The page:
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Following his graduation, Richard and Adele moved back to Brighton along with their current patients, which included a rough-legged hawk and several orphaned raccoons and squirrels. Two cages for birds and one for mammals, along with a storage area, were erected in the back yard using construction material that consisted of old wooden boxcar sides, trees for posts, and chain link fencing. The name TreeHouse was chosen because the first nest box used for orphaned raccoons was Adele's nephew's former tree house. Paperwork was initiated to incorporate TreeHouse as a 501(c)(3) non-profit organization in 1980. 71 patients were admitted that first year, the first edition of the newsletter "TreeHouse Droppings" was distributed, the first permanent resident arrived – a Great Horned Owl dubbed "Moose", and appeals were sent out to raise money for a building.


1981-2009 A 2,400 square foot hospital building was completed along with approximately 36 outdoor cage complexes for patients and permanent residents. An eagle flight facility was the largest cage on the property, measuring 135' in length. In 1983 TreeHouse took in the first of many veterinary and biology student interns, and in 1986 TreeHouse began to accept volunteers. Realizing this once tiny grassroots organization had long grown out of the current building, plans were put in place to find a new site in 2003.


2010 to present A Property was located in February of 2010 in Dow, Illinois that fit TreeHouse's unusual needs. A grant was received from a local private foundation and the property was closed on in June 2010. Work immediately began to retrofit the three-car walk-out garage for rehabilitation, and cages have been and are currently being constructed outdoors to house permanent resident animals and those in the process of rehabilitation. TreeHouse continues to grow with the support of generous members, donors, and volunteers. As human population expands, there is now more than ever an increase in people and wildlife-based interactions. Because of this, TreeHouse is constantly evolving to meet the needs of the wildlife and community. The center offers ample opportunities for involvement. Interns from around the world have come to Dow, Illinois to learn professional wildlife rehabilitation. It is our hope to continue growing and improving our center for the animals and wildlife lovers alike for years to come.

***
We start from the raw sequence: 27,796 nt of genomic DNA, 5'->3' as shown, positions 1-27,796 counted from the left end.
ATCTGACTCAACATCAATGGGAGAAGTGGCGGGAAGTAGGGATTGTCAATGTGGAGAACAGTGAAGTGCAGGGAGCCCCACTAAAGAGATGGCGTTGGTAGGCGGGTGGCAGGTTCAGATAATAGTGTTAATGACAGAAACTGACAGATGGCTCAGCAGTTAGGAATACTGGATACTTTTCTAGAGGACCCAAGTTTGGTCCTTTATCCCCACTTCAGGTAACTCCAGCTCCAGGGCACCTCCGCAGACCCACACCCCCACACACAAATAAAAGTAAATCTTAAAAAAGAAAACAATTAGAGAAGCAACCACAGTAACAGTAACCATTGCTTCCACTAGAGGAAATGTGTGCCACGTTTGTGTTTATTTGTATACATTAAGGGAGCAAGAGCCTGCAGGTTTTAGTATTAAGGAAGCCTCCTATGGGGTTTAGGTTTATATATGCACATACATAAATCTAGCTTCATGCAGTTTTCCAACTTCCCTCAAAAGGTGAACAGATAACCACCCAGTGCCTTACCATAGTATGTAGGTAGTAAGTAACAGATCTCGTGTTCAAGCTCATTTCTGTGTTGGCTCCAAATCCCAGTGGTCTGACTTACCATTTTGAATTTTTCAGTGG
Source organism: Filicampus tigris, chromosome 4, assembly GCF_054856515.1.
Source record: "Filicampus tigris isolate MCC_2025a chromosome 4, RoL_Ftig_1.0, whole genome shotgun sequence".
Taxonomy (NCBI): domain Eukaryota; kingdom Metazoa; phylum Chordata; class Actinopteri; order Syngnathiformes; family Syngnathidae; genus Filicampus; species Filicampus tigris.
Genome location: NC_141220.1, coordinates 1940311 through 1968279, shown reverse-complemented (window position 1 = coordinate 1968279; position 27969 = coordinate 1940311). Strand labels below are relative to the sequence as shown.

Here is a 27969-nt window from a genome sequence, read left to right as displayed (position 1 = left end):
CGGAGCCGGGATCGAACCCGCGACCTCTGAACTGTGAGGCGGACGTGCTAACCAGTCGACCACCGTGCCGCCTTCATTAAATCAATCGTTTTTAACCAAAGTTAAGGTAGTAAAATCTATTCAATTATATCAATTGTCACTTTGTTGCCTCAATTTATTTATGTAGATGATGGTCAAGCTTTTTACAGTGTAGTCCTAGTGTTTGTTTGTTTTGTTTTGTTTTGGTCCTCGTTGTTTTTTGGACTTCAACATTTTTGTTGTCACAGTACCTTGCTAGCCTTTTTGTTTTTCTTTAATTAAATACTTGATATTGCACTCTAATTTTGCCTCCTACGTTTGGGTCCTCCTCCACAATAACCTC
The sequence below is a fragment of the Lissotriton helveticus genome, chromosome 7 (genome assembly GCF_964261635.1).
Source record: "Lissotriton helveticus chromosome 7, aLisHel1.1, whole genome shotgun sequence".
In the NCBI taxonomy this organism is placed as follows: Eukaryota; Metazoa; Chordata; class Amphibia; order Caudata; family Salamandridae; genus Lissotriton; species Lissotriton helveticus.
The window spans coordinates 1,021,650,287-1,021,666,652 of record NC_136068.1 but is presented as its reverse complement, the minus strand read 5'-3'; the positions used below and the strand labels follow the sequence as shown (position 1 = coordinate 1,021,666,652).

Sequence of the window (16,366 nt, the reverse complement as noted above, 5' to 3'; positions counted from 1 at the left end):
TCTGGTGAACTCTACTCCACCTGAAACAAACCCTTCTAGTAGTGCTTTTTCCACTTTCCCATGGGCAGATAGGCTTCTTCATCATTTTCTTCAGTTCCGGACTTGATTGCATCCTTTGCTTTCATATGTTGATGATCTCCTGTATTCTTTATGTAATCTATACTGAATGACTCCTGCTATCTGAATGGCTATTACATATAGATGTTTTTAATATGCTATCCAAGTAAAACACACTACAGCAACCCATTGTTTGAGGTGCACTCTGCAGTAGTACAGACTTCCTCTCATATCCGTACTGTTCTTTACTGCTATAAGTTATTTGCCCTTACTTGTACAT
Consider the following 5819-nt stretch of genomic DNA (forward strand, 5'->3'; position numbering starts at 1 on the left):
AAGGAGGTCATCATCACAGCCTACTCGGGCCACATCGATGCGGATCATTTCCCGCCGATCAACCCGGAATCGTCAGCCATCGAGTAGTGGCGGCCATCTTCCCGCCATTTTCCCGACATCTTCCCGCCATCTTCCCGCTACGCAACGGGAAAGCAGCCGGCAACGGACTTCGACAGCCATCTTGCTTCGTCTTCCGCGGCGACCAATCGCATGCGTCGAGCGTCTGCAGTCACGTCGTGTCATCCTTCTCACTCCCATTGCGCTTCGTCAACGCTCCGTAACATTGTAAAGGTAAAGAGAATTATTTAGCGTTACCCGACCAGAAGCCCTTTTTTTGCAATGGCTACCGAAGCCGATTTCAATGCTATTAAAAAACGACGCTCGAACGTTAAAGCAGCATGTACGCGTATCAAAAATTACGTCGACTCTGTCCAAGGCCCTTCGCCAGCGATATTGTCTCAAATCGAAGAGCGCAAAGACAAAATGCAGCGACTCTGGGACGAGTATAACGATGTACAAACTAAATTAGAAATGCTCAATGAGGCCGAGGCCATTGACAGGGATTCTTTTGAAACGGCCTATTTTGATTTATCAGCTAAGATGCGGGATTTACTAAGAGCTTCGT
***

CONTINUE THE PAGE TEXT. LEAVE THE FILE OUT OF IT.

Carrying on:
From the endangered Prairie Chicken to Golden Eagles, to tiny orphaned opossums and a Jaguarundi, TreeHouse Wildlife Center has seen it all. As a concept, TreeHouse first appeared to co-founder Adele T. Moore and Richard H. Evans, DVM in the form of an injured adult cottontail rabbit sitting in the middle of Milton Hill Road in Alton, Illinois in 1972 ...

1972-1974 Not having a clue as to what to do – as wildlife rehabilitation centers were few and far between – Adele and Richard took the rabbit to a local veterinarian, Dr. Reed. Dr. Reed had no prior training in wildlife medicine at the time, as veterinary schools did not offer it back then. Yet he examined the rabbit, stitched up a couple of areas where the fur was torn away from the body, and helped splint the fractured front leg. It was discovered that the rabbit was blind due to a head injury, although it was unknown at the time whether it was temporary or permanent. Adele and Richard took the rabbit back home and nursed him as best they knew how. Knowing that it doesn't take much to stress out a cottontail rabbit – after all, most everything eats them -- it should not have lived through the accident, never mind the treatment and rehabilitation. Despite their lack of knowledge or experience in wildlife rehab, the rabbit recovered his sight, his leg and his skin healed, and he was soon ready for release. Upon seeing the rabbit recover and scamper away into some underbrush nearby, Adele was hooked. Realizing that there were no places available to take and care for these creatures, she and Richard decided then and there that this is what they wanted to do. 

1975-1980 At that time, wildlife courses were not offered at the University of Illinois College of Veterinary Medicine, and wildlife patients were not "officially" admitted at the school's clinic. Richard talked to the head of the small animal clinic at the university and asked if it would be possible to convert an unused dog ward into a wildlife ward, and that's when the first wildlife ward at U of I was conceived. This budding passion began in earnest in 1977 when orphaned critters were brought home for Adele to raise.


Past Newsletters
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